Tuesday, November 25, 2008

Trust and the Performance Economy Part 2 (Paul Allen)

You Must Deeply Relate to Your Markets in Today’s Performance Economy, or You're Operating Blind.
No markets….no moolah. 
No trust… no markets.

Ed Note:  You can find Part 1 of the series HERE

Well-defined and trust-breeding markets matter more than ever today. Every marketer and organization must meet very specific requirements to succeed. But perhaps more importantly, every marketer and organization serves very specific people.

I remind myself regularly that markets are just lots of people who often want the same thing. And there is a lot of evidence that these people, who are your markets, are asking categorically for two specific things from you:

“Do me some good (Investment Protection)  
If I spend money with you, is it going to be a good investment, a good value?” Customers will not give you money in today’s increasingly hyper-transparent marketplace if they believe you're not delivering the best option in a sea of alternatives.  And as word-of-mouth research is discovering, your customers talk to peers about you online, offline, in every context imaginable.  The operative word for marketers here is “deliver."  We live in a “show me marketplace” (a term coined by the Trustmeisters here in the Reputation Garage.) In such a marketplace, you need to deal with the “do me some good” issue proactively and in advance.

“Don’t do me harm (Reputation Protection)
The vast majority of people, unfortunately for our economy, don’t believe big companies are ‘in it for them.”  The same has been true for government, the media, and others.  Sorry to say it, but even your own customers are unlikely to trust that you have good intentions and their self-interest at heart.  As a result, the question your customers are asking harder than ever is “if I associate with you, vote with my wallet, will it make me better off... or are there hidden downsides?  What if your products and services don’t last, prove unreliable, embarrass or harm me somehow?  Perhaps worse, what if I just don't like you?"

In an economy and purchase-decision environment stressed at the core, people gravitate towards like-minded organizations, who show good intentions and who help their positive self- image by validating and enhancing their point-of-view.  If you end up with a reputation for doing harm, watch out! This is not an environment for mistakes. Now more than ever, products and services can't win by merely delivering features and functions, they must make the consumer feel smart, protected, safe, heard, and connected.  Your customers may buy from you.  Do they feel good about it?  And what do they say about the experience to their friends, online or otherwise?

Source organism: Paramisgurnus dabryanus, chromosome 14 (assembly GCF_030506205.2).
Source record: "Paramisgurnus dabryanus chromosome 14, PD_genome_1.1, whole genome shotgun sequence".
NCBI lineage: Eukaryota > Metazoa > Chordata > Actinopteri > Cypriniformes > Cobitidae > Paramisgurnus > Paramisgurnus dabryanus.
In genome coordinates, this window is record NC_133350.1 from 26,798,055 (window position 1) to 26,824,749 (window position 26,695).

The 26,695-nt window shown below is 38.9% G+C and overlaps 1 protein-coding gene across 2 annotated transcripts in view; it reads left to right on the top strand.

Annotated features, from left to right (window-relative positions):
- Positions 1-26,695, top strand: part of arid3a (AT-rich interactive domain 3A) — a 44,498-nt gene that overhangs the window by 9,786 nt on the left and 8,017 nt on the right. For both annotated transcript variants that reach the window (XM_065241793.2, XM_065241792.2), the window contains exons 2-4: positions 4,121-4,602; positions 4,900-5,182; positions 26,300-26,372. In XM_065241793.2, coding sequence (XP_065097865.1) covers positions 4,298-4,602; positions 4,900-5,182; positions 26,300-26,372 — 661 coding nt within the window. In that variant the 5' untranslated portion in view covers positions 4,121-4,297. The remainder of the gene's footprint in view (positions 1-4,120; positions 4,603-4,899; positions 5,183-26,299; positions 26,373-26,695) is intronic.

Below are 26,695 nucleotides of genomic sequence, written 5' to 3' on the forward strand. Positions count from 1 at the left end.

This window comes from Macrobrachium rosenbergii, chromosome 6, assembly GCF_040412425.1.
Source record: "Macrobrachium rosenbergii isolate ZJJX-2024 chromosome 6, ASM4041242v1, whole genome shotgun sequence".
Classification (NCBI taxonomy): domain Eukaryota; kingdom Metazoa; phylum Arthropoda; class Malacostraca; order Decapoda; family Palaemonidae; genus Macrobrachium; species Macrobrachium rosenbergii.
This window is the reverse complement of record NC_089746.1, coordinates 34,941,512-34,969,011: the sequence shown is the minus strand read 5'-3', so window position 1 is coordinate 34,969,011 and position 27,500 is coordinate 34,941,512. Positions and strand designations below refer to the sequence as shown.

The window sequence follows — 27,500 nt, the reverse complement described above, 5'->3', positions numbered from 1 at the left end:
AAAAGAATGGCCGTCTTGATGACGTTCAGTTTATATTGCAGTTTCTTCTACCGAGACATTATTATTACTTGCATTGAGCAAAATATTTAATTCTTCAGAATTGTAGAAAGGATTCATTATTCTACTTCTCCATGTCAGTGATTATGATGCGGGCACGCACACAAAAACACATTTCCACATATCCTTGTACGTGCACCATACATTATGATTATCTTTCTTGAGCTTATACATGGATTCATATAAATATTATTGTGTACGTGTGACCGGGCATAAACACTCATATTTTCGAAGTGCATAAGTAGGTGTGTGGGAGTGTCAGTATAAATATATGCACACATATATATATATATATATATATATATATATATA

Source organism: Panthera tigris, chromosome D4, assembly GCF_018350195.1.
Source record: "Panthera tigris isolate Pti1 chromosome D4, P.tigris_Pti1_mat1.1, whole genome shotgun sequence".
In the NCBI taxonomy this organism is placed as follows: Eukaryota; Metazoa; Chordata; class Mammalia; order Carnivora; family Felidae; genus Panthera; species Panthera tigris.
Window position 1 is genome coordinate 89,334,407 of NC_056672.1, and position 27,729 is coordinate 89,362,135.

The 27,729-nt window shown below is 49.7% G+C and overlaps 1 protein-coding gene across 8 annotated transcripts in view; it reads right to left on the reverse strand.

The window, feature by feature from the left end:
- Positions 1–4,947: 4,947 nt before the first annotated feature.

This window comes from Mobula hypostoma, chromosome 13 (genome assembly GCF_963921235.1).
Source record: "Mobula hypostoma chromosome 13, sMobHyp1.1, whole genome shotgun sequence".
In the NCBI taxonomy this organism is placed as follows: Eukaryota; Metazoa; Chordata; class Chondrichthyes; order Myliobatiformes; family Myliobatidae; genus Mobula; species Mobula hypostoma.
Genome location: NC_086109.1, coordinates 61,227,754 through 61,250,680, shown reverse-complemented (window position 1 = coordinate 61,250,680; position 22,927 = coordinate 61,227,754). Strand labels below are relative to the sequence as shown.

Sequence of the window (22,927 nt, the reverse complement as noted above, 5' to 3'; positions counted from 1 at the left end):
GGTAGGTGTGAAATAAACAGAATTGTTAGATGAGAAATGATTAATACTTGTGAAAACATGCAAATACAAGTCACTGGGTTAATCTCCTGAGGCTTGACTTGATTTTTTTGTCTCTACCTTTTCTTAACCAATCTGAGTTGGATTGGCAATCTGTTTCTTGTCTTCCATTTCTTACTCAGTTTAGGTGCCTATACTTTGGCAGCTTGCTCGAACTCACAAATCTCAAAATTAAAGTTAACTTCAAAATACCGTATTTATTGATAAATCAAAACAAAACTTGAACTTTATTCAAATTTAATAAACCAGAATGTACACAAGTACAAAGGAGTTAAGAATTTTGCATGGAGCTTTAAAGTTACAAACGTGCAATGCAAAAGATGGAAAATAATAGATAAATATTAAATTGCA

A useful way to think about the issues  above is to view investment protection and reputation protection as a parallel universe to value creation and trust creation, which I discussed in Part 1 of this series.  One is defense, the other offense.  In volatile markets, it is a strategic imperative to decide when one is on offense, and when one is on defense.  Downturns often mandate defensive strategies. But some luckier brands could find themselves in the right place at a bad time. 

Trust Creation versus Reputation Protection is in our view a fundamental brand strategy filter to help find the right market development strategies that have mass and direction. We believe that they need to be a key part of every organization's roadmap for identifying and executing on the ideas and offerings that you hope will be embraced by your markets (the people who will give you money).  It is a management-level exercise that will require taking a longer-term view of your brand, assembling and managing the right talent to build trust and focusing on direction and flawless execution.

It is only fair to note that the current Performance Economy (and like all before it) comes with its own special features - like a media-fueled depression-era mentality, the nationalization of the financial industry globally, and a lot of speculation as to exactly what economy we’re in now.

But you already know the answer to that. And can start thinking about:

1.     When should your strategy emphasize offense (value creation/trust creation) vs defense (investment protection/reputation protection)?

2.     Do you deliver both investment and trust protection to your customers?

3.     Are you fully leveraging the cultural, behavioral, societal, and philanthropic assets of your organization?

4.     Is there an institutional understanding that trust creation accelerates value creation?

Some food for thought if you’re thinking at all about this Performance Economy and how it might be navigated, or even conquered.

Paul S. Allen is the chairman of independent advertising agency Allen & Gerritsen (www.a-g.com)  He is also a founding “trustmeister” of the blog The Reputation Garage.

Copyright 2008 by The Reputation Garage and Allen & Gerritsen

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